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It turns out, that tattoo ink can travel throughout your body and settle in lymph nodes.
In the slightly macabre experiment to find out where tattoo ink travels to in the body, French and German researchers recently used synchrotron X-ray fluorescence in four "inked" human cadavers — as well as one without. The results of their 2017 study? Some of the tattoo ink apparently settled in lymph nodes.
Image from the study.
As the authors explain in the study — they hail from Ludwig Maximilian University of Munich, the European Synchrotron Radiation Facility, and the German Federal Institute for Risk Assessment — it would have been unethical to test this on live animals since those creatures would not be able to give permission to be tattooed.
Because of the prevalence of tattoos these days, the researchers wanted to find out if the ink could be harmful in some way.
"The increasing prevalence of tattoos provoked safety concerns with respect to particle distribution and effects inside the human body," they write.
It works like this: Since lymph nodes filter lymph, which is the fluid that carries white blood cells throughout the body in an effort to fight infections that are encountered, that is where some of the ink particles collect.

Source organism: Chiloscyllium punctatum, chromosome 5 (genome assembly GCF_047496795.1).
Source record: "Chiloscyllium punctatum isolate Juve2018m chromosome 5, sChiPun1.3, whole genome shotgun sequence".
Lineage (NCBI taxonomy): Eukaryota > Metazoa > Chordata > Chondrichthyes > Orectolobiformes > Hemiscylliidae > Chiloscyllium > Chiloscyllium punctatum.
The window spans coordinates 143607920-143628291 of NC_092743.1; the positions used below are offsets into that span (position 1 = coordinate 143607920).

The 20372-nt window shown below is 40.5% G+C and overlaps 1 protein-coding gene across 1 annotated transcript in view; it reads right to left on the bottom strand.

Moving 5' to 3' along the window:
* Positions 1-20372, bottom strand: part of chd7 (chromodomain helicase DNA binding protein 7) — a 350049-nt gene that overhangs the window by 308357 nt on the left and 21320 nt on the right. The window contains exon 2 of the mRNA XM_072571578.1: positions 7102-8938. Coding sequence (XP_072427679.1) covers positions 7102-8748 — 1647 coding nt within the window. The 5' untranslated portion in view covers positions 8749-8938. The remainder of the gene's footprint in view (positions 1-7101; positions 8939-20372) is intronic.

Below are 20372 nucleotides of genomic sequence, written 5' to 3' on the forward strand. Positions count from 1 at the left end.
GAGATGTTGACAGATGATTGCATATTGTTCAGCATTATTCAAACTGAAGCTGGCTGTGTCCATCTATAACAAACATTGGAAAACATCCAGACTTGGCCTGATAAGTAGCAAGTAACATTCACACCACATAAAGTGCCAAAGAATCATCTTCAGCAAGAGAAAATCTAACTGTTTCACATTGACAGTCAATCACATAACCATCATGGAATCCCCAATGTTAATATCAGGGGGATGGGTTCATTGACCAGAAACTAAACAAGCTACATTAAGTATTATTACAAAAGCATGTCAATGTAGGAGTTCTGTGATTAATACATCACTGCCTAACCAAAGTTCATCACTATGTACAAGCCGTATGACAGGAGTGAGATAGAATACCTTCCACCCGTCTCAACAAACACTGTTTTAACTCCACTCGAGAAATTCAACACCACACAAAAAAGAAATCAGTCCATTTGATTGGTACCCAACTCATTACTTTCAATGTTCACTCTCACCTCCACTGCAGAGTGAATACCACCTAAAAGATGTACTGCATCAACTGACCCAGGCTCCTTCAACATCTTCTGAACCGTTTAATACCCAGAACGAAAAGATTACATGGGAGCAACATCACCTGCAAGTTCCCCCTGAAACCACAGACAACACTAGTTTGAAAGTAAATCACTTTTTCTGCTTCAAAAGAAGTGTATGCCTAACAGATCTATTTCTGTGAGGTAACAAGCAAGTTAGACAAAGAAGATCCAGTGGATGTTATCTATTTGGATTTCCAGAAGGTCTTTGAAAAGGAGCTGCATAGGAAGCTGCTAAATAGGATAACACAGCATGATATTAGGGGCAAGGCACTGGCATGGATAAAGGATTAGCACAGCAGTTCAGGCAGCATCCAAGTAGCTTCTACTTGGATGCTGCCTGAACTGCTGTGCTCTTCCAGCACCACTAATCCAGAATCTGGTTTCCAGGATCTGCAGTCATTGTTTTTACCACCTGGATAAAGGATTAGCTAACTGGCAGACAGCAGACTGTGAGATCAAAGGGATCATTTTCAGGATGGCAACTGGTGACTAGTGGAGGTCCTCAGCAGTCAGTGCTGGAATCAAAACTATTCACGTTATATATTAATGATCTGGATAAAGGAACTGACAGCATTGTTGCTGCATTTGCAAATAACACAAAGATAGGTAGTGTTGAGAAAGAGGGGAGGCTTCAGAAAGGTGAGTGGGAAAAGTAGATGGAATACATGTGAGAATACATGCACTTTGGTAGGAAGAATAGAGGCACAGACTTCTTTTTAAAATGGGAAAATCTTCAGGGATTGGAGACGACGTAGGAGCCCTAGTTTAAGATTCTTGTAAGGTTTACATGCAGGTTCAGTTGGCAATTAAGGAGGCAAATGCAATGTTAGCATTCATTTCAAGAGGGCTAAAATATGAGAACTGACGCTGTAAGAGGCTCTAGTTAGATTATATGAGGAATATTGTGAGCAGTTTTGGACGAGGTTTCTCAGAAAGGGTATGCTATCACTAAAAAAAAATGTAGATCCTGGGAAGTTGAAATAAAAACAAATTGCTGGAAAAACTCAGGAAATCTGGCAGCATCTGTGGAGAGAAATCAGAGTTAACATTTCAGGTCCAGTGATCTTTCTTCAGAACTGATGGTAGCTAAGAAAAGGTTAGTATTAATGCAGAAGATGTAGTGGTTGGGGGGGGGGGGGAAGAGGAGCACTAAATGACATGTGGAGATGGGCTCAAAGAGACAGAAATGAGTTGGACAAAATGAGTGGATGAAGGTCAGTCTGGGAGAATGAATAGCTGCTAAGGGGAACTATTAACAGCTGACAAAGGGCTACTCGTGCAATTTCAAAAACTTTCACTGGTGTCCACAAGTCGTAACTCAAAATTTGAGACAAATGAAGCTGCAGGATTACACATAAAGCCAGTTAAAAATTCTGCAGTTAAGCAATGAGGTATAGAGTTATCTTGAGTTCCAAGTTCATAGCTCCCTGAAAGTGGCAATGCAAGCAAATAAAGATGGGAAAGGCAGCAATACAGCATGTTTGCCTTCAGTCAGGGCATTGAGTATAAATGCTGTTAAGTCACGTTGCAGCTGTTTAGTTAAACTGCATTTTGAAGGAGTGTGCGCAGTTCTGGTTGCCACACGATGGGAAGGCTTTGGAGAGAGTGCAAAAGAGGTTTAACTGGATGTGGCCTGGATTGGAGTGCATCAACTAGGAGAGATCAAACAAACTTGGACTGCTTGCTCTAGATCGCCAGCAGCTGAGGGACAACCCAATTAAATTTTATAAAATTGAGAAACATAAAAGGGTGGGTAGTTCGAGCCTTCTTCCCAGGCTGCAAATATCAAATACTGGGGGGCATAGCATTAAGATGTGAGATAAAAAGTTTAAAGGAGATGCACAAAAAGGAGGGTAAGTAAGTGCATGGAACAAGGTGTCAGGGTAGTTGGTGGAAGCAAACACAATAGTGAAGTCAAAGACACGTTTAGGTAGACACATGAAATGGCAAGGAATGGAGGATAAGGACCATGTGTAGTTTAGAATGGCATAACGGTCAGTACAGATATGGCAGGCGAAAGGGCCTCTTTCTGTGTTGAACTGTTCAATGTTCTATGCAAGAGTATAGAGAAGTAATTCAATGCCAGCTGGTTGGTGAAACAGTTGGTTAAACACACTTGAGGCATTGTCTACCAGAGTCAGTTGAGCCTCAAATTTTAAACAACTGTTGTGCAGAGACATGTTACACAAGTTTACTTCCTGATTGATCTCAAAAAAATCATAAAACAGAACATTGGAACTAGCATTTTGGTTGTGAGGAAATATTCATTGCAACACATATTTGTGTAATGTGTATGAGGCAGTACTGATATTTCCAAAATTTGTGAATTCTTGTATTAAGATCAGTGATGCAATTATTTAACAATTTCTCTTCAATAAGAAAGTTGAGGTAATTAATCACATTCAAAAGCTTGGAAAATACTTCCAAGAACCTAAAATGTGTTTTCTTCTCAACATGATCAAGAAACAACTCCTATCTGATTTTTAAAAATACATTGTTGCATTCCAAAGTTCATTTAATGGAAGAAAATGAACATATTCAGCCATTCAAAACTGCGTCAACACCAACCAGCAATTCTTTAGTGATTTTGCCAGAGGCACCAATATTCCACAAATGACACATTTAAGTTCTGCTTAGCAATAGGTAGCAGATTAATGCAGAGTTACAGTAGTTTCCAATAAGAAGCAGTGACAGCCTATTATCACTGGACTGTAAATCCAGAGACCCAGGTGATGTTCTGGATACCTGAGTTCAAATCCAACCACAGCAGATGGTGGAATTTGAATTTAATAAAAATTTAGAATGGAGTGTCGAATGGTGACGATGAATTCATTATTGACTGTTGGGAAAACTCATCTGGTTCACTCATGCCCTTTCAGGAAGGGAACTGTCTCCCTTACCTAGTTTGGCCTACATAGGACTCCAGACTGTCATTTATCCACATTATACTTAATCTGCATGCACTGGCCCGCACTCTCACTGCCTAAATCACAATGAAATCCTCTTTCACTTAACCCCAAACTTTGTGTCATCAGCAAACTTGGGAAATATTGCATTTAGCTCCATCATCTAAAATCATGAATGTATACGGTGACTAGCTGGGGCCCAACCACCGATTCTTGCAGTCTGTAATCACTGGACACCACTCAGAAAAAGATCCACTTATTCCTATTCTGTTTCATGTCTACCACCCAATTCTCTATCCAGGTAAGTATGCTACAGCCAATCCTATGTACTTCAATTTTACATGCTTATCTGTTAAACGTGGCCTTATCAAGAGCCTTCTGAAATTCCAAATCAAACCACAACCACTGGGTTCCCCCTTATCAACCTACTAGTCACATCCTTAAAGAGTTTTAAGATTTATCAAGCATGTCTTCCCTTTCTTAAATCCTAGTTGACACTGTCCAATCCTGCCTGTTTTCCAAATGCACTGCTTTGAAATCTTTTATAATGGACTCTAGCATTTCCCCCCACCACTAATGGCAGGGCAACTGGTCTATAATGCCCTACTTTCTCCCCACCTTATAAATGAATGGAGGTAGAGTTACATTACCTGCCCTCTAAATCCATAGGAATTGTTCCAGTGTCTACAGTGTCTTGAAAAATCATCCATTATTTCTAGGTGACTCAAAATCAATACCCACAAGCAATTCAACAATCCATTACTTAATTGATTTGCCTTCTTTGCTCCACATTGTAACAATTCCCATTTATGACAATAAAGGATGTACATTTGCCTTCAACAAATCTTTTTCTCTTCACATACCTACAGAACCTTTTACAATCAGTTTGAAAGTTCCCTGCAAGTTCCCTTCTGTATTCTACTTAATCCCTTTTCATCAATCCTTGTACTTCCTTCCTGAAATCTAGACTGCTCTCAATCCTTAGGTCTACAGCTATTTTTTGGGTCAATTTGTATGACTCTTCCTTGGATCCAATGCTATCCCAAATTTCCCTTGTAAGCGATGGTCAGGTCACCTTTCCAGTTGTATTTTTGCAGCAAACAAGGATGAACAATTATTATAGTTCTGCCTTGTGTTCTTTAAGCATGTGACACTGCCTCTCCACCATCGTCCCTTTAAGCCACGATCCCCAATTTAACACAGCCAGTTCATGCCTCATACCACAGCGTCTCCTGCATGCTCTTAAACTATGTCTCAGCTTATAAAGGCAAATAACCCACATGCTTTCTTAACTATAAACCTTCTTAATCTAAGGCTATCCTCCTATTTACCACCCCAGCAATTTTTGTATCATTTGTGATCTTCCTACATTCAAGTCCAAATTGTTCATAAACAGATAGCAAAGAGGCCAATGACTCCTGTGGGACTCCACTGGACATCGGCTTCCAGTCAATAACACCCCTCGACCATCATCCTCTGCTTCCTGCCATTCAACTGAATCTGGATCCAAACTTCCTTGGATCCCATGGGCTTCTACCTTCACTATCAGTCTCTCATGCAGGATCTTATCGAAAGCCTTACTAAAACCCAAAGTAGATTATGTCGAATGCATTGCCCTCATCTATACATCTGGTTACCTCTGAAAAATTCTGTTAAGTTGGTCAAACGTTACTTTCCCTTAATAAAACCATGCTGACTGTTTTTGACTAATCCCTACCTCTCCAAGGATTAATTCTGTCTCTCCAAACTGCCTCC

Image by authors of the study.
Titanium dioxide appears to be the thing that travels. It's a white tattoo ink pigment that's mixed with other colors all the time to control shades.
The study's authors will keep working on this in the meantime.
“In future experiments we will also look into the pigment and heavy metal burden of other, more distant internal organs and tissues in order to track any possible bio-distribution of tattoo ink ingredients throughout the body. The outcome of these investigations not only will be helpful in the assessment of the health risks associated with tattooing but also in the judgment of other exposures such as, e.g., the entrance of TiO2 nanoparticles present in cosmetics at the site of damaged skin."
It's one of the most consistent patterns in the unviverse. What causes it?
- Spinning discs are everywhere – just look at our solar system, the rings of Saturn, and all the spiral galaxies in the universe.
- Spinning discs are the result of two things: The force of gravity and a phenomenon in physics called the conservation of angular momentum.
- Gravity brings matter together; the closer the matter gets, the more it accelerates – much like an ice skater who spins faster and faster the closer their arms get to their body. Then, this spinning cloud collapses due to up and down and diagonal collisions that cancel each other out until the only motion they have in common is the spin – and voila: A flat disc.